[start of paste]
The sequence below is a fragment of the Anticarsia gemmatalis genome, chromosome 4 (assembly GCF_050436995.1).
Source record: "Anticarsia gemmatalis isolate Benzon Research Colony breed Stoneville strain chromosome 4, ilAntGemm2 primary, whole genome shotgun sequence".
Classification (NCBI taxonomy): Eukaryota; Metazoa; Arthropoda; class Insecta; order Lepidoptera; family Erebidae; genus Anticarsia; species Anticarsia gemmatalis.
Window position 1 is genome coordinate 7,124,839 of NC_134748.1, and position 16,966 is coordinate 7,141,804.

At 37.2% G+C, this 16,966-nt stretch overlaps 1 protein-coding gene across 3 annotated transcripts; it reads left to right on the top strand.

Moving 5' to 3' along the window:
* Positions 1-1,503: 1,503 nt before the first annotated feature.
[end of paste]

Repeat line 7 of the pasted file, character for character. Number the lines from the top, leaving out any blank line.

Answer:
* Positions 1-1,503: 1,503 nt before the first annotated feature.